ARE THERE ANY? Many of us have our own canonic texts - the kind
go away. We tell them that their time has passed, that it's
they're still around, but they turn up repeatedly on our reading
in our bibliographies. They inspire us, haunt us, argue with us --
won't leave. Typically, we keep them to ourselves.
SHOULD THERE BE? Of course there should be, and there's no
reason to hide
them. Canons (and saints) should be shared, because they define
communities. These texts are not simply monuments, however. They
and breathing, standing the test of time by shedding old meanings
assuming new ones. The minimal care they need - occasional brushing
bulb-changing - is well worth the trouble.
HOW ABOUT THESE? The field of media studies is now more than 50
and the contributors to this volume offer their own candidates for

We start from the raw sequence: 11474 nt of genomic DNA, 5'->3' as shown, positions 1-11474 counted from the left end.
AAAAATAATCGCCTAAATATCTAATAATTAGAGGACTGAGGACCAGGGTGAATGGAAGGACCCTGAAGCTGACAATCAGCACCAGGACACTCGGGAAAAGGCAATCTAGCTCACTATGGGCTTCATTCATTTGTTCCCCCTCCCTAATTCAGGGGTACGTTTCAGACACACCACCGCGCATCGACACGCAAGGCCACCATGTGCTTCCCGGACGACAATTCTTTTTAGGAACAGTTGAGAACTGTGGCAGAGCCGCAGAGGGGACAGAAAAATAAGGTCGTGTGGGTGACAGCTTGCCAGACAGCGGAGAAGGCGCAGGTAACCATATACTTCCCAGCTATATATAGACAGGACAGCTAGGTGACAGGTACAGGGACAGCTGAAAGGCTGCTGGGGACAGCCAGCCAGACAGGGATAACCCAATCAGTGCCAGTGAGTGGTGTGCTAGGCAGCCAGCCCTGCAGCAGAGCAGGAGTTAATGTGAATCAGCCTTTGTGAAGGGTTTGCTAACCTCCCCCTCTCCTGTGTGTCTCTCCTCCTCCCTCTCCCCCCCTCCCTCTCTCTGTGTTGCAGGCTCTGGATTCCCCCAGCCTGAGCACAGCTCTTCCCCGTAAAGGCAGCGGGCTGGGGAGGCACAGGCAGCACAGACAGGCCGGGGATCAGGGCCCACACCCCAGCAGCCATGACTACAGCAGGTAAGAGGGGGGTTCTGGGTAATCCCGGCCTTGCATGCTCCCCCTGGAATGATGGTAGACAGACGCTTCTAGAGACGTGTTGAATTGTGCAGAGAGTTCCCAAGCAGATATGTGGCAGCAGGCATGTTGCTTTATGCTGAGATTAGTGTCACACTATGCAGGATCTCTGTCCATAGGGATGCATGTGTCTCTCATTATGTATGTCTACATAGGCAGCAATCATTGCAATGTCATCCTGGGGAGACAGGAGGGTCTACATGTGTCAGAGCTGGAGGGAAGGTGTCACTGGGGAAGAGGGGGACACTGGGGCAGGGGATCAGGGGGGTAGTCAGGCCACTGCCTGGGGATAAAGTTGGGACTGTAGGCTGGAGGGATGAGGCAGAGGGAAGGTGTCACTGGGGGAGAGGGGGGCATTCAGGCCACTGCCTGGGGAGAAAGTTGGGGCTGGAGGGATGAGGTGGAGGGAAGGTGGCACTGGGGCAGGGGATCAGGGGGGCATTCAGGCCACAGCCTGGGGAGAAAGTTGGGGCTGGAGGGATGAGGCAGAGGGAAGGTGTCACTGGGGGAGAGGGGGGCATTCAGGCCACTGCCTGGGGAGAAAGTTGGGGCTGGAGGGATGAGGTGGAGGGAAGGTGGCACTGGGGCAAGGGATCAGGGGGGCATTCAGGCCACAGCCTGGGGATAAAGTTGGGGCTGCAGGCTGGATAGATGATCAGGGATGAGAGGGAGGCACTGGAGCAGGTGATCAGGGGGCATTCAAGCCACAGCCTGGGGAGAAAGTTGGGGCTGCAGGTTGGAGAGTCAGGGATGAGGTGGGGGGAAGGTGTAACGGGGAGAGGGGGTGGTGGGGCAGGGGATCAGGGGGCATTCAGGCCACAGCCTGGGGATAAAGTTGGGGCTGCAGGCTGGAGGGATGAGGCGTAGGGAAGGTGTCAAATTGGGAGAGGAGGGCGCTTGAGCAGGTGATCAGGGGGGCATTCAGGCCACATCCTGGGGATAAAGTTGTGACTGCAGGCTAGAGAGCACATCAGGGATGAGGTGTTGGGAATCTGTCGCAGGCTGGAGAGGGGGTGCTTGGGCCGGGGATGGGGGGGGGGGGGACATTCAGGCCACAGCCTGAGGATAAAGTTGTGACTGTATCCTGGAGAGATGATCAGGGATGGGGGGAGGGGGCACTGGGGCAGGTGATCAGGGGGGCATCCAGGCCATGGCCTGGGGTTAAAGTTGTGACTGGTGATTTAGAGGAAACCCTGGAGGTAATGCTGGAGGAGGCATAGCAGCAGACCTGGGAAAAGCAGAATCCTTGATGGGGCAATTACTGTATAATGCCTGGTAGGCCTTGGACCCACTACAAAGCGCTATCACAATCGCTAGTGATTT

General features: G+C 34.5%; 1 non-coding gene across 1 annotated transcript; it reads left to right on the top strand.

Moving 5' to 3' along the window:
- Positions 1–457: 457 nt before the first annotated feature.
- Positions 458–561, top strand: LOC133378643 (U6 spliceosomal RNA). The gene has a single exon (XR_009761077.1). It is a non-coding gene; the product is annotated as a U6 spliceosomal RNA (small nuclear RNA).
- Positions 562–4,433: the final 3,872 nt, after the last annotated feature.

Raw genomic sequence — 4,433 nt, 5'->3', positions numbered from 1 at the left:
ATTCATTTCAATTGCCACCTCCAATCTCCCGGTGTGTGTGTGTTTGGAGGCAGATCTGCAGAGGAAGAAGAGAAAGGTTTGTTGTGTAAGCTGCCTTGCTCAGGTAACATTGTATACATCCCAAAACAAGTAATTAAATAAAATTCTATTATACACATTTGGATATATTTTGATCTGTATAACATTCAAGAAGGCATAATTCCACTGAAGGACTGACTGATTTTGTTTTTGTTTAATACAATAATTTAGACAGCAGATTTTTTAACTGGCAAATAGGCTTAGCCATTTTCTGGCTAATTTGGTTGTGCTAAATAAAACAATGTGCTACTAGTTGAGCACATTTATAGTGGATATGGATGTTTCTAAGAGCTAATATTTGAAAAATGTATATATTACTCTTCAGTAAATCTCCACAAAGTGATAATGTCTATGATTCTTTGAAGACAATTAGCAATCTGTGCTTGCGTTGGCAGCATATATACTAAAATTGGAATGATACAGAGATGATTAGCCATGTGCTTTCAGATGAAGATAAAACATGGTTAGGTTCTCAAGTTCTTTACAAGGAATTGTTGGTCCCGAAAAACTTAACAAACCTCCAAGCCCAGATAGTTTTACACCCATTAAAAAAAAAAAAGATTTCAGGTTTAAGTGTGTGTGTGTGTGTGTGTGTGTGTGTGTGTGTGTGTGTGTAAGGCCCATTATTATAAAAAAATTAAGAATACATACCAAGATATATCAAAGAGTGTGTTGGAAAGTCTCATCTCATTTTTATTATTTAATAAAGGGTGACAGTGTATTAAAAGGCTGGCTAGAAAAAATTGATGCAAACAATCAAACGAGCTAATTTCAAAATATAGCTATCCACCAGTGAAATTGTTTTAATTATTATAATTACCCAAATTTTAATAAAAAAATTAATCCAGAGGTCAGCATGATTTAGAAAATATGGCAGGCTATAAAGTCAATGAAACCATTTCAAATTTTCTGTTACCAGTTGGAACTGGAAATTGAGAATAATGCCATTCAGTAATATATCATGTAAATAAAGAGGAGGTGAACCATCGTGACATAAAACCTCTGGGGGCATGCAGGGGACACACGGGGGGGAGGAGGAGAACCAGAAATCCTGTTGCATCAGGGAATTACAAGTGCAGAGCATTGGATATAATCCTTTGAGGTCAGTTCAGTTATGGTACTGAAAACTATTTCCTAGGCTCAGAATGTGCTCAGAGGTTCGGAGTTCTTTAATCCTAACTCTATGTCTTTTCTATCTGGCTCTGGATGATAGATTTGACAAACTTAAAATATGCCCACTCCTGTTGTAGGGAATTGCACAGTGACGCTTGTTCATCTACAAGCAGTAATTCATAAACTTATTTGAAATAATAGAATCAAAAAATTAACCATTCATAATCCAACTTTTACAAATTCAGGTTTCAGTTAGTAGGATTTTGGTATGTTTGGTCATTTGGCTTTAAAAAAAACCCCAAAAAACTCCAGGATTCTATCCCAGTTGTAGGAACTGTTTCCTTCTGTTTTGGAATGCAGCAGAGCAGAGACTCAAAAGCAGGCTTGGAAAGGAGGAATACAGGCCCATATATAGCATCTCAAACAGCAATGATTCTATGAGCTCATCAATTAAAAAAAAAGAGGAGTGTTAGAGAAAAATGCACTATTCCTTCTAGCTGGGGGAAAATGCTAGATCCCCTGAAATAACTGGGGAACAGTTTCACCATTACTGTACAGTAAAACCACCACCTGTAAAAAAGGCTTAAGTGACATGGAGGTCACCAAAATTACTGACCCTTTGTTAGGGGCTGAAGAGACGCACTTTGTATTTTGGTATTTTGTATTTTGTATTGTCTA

canonization. Each of the thirteen essays in the book presents a
critical reading of one of these classics and debates its
candidacy. You are invited to disagree. The texts are summarized,
analysed and re-examined for their contemporary relevance. They are
grouped together in schools (Chicago, Columbia, Frankfurt, Toronto,
British Cultural Studies) to highlight the different perspectives
that characterize the field.
This book offers thirteen pairs of shoulders to stand on, the
better to see the field of media studies. It will serve as an
excellent teaching text for advanced students in communications and
media and cultural studies.
|Country of origin:
• John Durham Peters
• Tamar Liebes
• Avril Orloff
||236 x 160 x 25mm (L x W x T)
Reference & Interdisciplinary >
Communication studies >
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